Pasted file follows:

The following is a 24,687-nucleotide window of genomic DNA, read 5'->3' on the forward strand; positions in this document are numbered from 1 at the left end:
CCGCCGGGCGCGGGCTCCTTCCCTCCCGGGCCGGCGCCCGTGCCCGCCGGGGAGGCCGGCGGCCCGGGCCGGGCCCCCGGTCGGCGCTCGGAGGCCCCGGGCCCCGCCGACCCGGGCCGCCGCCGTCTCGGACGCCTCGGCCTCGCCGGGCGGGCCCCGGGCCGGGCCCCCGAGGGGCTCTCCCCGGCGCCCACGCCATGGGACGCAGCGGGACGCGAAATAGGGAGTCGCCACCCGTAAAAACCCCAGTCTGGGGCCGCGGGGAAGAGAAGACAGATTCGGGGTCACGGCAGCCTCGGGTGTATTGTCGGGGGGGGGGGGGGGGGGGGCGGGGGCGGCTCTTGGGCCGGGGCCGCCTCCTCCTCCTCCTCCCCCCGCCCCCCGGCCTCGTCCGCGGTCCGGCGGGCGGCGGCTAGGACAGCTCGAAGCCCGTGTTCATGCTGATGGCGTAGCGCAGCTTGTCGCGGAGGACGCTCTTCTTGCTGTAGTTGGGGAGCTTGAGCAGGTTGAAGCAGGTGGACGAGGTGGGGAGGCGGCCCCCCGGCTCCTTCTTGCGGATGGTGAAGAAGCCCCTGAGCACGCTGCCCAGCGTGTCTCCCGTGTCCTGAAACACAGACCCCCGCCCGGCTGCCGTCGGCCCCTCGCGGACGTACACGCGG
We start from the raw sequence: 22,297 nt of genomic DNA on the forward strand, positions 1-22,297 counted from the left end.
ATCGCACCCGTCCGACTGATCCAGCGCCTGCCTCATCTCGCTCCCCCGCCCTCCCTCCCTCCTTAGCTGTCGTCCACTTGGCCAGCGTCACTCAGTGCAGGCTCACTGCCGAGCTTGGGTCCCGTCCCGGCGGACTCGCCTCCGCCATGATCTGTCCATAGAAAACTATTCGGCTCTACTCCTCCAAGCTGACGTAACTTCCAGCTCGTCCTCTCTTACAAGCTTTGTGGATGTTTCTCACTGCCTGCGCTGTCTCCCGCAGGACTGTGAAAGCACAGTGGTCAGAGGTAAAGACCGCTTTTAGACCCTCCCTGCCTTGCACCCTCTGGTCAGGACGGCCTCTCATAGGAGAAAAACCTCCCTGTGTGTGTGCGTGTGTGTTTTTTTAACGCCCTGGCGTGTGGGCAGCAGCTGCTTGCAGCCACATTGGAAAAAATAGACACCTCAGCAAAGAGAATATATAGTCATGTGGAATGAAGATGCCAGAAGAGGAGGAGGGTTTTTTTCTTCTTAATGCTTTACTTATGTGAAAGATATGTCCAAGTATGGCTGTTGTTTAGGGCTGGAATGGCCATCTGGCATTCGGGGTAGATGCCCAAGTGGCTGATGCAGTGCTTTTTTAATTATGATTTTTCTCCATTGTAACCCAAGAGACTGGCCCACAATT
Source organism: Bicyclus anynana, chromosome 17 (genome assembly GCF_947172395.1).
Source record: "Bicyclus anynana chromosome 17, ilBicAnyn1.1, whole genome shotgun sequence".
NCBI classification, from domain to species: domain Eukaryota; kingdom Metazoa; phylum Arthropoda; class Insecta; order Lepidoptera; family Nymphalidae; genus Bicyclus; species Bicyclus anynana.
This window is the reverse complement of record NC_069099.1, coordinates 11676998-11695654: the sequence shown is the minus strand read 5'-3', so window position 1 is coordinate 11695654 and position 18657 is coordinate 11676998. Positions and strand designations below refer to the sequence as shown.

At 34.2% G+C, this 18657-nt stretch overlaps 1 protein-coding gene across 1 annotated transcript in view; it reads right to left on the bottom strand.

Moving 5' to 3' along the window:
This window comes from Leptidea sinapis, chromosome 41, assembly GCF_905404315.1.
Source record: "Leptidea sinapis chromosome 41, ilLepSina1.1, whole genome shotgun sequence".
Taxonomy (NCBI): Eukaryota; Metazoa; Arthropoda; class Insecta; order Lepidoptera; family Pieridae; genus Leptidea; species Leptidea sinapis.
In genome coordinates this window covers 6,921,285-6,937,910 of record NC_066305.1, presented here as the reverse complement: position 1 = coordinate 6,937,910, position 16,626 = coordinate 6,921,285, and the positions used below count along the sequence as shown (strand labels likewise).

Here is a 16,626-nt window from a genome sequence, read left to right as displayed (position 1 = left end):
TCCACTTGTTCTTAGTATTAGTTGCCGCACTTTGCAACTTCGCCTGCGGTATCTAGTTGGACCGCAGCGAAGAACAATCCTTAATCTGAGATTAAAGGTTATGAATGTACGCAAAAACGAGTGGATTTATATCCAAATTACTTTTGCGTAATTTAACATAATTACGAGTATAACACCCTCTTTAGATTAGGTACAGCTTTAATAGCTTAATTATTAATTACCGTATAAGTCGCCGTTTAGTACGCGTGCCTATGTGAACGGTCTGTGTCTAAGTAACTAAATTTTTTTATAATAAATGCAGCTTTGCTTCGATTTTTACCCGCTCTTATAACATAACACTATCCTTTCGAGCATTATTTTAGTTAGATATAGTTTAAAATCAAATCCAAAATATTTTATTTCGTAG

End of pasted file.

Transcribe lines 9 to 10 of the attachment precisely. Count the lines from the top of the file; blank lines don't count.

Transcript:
At 34.2% G+C, this 18657-nt stretch overlaps 1 protein-coding gene across 1 annotated transcript in view; it reads right to left on the bottom strand.

Moving 5' to 3' along the window: